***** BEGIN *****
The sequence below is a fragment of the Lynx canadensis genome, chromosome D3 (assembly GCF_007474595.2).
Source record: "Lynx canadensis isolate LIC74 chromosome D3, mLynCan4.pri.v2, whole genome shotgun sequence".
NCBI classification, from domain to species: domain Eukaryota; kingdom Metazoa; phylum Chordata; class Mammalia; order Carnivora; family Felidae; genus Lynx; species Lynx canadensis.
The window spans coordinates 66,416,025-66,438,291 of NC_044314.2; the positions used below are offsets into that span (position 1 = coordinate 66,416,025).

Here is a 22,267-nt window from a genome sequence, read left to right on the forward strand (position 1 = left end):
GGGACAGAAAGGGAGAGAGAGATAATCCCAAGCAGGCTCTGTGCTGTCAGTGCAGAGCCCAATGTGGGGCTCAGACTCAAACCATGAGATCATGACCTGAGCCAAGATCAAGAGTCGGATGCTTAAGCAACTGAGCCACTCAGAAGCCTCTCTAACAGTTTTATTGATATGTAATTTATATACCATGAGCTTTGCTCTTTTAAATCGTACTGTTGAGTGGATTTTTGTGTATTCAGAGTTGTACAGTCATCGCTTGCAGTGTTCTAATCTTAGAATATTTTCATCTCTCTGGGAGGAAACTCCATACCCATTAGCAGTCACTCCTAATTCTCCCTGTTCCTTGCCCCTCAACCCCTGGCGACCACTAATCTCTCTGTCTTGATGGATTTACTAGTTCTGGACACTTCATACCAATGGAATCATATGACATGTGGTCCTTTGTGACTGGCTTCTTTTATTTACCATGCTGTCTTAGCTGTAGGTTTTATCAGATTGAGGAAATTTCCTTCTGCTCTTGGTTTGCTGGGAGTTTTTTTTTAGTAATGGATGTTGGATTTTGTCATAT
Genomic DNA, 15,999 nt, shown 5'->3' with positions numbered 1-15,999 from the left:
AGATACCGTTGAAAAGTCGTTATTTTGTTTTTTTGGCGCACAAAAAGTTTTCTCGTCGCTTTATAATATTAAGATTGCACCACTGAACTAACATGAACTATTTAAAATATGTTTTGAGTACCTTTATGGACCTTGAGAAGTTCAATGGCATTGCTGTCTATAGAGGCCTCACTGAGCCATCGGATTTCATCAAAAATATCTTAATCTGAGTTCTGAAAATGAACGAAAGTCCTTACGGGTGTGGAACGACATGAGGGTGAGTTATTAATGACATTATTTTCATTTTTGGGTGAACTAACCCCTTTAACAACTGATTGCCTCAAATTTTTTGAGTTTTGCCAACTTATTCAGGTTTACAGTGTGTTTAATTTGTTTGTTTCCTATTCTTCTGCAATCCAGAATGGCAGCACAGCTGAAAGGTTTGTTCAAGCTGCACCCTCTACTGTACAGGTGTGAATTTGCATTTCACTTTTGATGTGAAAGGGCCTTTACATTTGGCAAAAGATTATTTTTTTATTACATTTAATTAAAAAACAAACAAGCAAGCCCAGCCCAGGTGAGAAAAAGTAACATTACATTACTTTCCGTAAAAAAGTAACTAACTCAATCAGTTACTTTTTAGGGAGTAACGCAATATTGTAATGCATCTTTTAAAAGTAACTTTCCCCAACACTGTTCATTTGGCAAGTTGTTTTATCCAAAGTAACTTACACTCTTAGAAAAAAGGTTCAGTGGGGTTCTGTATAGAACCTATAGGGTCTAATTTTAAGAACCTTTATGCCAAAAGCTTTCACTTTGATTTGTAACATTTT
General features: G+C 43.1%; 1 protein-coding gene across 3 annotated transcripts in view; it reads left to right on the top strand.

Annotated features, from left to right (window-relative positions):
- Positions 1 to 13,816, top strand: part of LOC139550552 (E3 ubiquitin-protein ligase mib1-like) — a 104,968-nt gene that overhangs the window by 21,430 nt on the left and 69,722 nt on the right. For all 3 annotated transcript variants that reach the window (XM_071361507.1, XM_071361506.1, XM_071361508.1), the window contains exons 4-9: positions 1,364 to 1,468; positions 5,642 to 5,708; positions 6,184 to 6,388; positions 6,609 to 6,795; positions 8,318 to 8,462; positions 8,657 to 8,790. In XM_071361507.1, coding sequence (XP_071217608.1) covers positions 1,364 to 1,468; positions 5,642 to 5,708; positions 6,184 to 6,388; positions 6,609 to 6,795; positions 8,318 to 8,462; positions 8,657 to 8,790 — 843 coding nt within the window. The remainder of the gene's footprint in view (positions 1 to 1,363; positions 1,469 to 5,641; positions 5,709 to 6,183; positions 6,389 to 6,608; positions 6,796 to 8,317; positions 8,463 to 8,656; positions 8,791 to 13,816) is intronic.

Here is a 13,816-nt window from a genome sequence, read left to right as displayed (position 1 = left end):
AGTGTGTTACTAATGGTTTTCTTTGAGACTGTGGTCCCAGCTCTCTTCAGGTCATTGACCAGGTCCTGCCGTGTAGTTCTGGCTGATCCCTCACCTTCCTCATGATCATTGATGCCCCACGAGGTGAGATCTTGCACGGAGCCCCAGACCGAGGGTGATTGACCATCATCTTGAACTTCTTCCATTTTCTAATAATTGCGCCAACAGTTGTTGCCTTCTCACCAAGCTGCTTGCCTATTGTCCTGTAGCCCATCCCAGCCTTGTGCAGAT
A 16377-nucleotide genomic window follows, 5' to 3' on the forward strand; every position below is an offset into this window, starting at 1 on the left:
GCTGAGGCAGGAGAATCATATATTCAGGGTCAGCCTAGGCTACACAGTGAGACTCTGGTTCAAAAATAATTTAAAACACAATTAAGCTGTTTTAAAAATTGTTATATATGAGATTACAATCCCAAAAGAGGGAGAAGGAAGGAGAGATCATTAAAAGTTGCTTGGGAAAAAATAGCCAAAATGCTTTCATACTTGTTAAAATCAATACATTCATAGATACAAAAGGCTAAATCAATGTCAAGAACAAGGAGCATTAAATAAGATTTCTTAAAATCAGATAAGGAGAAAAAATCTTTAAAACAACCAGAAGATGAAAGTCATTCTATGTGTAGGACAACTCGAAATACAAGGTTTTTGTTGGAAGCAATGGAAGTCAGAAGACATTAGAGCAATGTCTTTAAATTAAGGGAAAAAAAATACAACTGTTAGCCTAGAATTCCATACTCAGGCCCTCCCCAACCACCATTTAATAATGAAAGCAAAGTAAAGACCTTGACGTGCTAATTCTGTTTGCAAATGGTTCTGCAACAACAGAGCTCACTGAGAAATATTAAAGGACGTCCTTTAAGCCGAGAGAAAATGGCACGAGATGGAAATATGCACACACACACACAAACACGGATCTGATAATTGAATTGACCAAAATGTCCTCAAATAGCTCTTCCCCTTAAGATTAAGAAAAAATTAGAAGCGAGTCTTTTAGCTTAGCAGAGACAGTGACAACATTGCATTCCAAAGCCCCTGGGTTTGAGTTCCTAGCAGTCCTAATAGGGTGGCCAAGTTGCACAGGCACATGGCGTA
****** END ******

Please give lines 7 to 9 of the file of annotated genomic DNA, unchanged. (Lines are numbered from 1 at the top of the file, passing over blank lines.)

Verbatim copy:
Genomic DNA, 15,999 nt, shown 5'->3' with positions numbered 1-15,999 from the left:
AGATACCGTTGAAAAGTCGTTATTTTGTTTTTTTGGCGCACAAAAAGTTTTCTCGTCGCTTTATAATATTAAGATTGCACCACTGAACTAACATGAACTATTTAAAATATGTTTTGAGTACCTTTATGGACCTTGAGAAGTTCAATGGCATTGCTGTCTATAGAGGCCTCACTGAGCCATCGGATTTCATCAAAAATATCTTAATCTGAGTTCTGAAAATGAACGAAAGTCCTTACGGGTGTGGAACGACATGAGGGTGAGTTATTAATGACATTATTTTCATTTTTGGGTGAACTAACCCCTTTAACAACTGATTGCCTCAAATTTTTTGAGTTTTGCCAACTTATTCAGGTTTACAGTGTGTTTAATTTGTTTGTTTCCTATTCTTCTGCAATCCAGAATGGCAGCACAGCTGAAAGGTTTGTTCAAGCTGCACCCTCTACTGTACAGGTGTGAATTTGCATTTCACTTTTGATGTGAAAGGGCCTTTACATTTGGCAAAAGATTATTTTTTTATTACATTTAATTAAAAAACAAACAAGCAAGCCCAGCCCAGGTGAGAAAAAGTAACATTACATTACTTTCCGTAAAAAAGTAACTAACTCAATCAGTTACTTTTTAGGGAGTAACGCAATATTGTAATGCATCTTTTAAAAGTAACTTTCCCCAACACTGTTCATTTGGCAAGTTGTTTTATCCAAAGTAACTTACACTCTTAGAAAAAAGGTTCAGTGGGGTTCTGTATAGAACCTATAGGGTCTAATTTTAAGAACCTTTATGCCAAAAGCTTTCACTTTGATTTGTAACATTTT
General features: G+C 43.1%; 1 protein-coding gene across 3 annotated transcripts in view; it reads left to right on the top strand.